Cantillon: Primark ends 2013 with tartan and trophies
Chain’s success comes despite links to Rana Plaza factory collapse in Bangladesh
Earlier this month, Primark announced a 44 per cent rise in profits, as sales for 2012 rocketed 22 per cent. Photograph: Lewis Stickley/PA
Against the odds, 2013 has ended on a number of positive notes for Primark. On Thursday night, the budget fashion chain won two mannequin torso-shaped trophies at the Drapers Fashion Awards: fashion retail business of the year (in the turnover of more than £125 million category) and international fashion retailer of the year. The awards, according to Primark chief executive Paul Marchant, reflect its ability to deliver “amazing fashion at amazing prices sold in an exciting retail environment”.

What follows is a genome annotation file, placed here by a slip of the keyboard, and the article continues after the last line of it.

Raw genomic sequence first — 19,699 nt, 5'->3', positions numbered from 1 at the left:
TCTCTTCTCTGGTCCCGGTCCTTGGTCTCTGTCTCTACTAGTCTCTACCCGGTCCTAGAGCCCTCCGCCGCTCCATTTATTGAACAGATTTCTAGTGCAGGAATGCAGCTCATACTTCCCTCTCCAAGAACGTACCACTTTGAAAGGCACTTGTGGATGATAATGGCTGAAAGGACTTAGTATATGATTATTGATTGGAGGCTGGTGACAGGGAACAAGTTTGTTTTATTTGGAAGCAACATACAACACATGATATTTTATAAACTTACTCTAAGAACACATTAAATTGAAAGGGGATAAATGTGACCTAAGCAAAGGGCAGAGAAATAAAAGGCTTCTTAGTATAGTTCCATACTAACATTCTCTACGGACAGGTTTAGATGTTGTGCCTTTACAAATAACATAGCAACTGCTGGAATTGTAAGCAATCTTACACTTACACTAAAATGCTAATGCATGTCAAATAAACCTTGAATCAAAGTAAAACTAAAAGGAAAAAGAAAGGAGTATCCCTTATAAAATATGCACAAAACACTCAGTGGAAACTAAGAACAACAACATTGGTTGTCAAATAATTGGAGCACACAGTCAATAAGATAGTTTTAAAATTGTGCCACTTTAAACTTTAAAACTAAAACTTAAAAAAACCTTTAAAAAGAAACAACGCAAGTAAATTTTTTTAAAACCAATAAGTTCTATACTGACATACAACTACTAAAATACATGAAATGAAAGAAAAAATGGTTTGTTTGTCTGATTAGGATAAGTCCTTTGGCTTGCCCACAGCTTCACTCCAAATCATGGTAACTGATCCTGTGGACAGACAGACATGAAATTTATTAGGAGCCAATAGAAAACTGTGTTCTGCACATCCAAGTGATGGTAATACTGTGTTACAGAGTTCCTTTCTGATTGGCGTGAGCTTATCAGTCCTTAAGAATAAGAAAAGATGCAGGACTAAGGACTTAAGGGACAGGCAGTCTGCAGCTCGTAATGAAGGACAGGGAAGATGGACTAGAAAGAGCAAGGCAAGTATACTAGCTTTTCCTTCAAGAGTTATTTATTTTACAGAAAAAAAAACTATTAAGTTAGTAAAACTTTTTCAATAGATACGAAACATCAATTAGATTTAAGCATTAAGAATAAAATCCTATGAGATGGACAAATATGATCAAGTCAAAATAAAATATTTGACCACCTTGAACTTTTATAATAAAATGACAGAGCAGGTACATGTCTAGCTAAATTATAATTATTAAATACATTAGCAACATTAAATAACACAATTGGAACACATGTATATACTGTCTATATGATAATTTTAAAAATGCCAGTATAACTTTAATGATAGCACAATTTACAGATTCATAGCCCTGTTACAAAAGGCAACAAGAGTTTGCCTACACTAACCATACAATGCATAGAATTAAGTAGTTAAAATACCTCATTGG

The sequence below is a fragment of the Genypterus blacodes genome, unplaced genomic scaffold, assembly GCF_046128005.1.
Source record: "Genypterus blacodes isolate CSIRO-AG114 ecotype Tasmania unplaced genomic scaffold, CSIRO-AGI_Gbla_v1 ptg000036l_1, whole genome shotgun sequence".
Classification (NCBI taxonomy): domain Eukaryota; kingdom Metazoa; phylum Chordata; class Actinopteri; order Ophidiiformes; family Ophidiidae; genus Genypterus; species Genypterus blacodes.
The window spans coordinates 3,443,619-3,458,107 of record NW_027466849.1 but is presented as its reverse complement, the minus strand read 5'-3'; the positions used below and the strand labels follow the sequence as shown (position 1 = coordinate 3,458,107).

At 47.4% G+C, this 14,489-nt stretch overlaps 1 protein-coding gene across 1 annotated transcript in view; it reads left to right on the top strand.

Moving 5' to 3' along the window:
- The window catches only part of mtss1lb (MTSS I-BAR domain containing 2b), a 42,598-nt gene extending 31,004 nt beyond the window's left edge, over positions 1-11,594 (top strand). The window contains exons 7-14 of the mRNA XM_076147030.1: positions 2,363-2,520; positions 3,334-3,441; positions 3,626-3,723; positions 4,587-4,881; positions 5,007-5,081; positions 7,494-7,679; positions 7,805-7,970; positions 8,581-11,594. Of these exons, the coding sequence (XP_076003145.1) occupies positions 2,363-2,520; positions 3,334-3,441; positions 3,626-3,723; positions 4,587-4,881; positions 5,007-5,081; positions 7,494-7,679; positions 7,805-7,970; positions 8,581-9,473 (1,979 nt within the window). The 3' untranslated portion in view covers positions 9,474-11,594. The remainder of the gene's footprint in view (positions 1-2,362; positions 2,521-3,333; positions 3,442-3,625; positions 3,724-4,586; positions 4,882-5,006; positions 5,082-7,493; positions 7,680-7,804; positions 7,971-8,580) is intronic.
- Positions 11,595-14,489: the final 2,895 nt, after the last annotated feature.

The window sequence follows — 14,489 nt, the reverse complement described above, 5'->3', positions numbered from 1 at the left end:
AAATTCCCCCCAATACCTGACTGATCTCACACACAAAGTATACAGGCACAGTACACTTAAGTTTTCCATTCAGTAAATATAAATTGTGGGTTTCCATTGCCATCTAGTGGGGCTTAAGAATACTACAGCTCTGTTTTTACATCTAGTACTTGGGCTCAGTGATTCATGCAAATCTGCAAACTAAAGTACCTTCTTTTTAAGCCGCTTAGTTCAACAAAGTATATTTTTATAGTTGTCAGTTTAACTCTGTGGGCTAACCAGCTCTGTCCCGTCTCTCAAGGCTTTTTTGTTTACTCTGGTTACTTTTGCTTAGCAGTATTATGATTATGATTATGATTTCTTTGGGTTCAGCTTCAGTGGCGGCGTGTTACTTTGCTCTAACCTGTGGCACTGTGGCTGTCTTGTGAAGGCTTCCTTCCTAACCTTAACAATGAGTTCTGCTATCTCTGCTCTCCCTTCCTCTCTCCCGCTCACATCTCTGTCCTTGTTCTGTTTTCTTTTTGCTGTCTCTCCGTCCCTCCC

This is not just executive-speak. Earlier this month, Primark announced a 44 per cent rise in profits, as sales for 2012 rocketed 22 per cent. The chain, which trades as Penneys in Ireland, enjoyed revenues of almost £4.3 billion
(€5.14 billion) and underlying profits of £514 million.
This winter, Primark’s “exciting retail environment” is a frenzied bazaar of zipped hoodies and all-things tartan at prices somewhat cheaper than the mid-market’s cashmere jumpers.
But when it reports its earnings for 2013, Primark’s corporate literature is likely to feature three words less pleasant than “exciting retail environment”, and they are “Rana Plaza disaster”.
The chain’s success comes despite the fact that it has links to the factory collapse in Bangladesh last April that killed more than 1,100 workers. But for some consumers, at least, fast fashion will forever have too high a cost.